Are people in the habit of complimenting others very often? And, if so, are they sincere in their comments? How can we play a part in increasing the number of compliments given?
A compliment can be an expression of praise, a commendation, or an expression of admiration. A simple word or gesture can elicit a smile, transform someone’s mood, and turn a bad day into a good one. In the French court of King Louis XIV a compliment was an integral part of the ceremony of the court; a person's public image depended on his ability to give compliments. And, as the author Mark Twain once said, “They saythat you cannot live on bread alone, but I can live on compliments (taken from Clemens’ talk “Compliments and Degrees” given at the Lotos Club in 1908). And today?
A compliment can be used for any variety of reasons: a desire to please or find favor in someone’s eyes, a wish to communicate sincere friendship and appreciation, as a gesture of sincere kindness, or possibly even in an attempt at tricky or flattery.
While many of us might be wary of this speech genre*,it is nonetheless true that people everywhere desire to be appreciated. Throughout history, compliments have played an important part in good relationships.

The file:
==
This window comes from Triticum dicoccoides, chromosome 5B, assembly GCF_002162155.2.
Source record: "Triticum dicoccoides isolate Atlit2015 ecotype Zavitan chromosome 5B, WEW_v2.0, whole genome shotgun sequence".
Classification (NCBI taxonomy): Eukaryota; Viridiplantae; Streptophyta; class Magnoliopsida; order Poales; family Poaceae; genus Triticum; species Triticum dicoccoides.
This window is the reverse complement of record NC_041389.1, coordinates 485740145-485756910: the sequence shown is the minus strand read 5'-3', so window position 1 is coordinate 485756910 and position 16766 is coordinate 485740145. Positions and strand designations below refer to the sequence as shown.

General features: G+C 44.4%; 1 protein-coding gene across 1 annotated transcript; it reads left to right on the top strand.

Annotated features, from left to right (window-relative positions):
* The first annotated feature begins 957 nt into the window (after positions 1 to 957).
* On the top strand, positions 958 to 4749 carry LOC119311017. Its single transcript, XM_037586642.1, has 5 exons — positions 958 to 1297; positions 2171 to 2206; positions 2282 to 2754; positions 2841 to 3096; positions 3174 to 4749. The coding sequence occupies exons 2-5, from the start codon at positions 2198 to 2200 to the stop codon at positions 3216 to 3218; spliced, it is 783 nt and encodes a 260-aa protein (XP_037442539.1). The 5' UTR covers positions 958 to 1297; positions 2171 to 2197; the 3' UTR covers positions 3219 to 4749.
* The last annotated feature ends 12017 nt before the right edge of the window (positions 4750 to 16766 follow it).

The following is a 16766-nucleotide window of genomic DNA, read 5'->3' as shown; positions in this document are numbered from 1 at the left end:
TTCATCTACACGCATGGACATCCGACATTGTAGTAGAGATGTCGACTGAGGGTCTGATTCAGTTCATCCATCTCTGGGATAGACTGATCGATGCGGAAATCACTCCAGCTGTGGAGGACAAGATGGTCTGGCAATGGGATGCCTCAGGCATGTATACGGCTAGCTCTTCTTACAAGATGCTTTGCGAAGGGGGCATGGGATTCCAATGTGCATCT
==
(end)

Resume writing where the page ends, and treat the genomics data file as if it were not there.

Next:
For this project we are going to investigate compliment usage in everyday communication.
What part does language play in the giving and receiving of compliments? Which forms of compliments are most popular today? And how do we include this speech genre in our everyday communication toolkit? Together we will answer these questions.
In order to successfully do this you will need to be attentive and keep your ears open for any compliments you hear!
Join our investigation and let’s see whether we can promote this speech genre in our society; let's help compliments become a much used part of speech!
*By speech genre we mean situations that are expressed in our speech and are defined by recognizable rules and boundaries. In addition to compliments, other examples include requests, jokes, invitations, greetings, proposals, etc.Do not confuse speech genres with those of literature and folklore!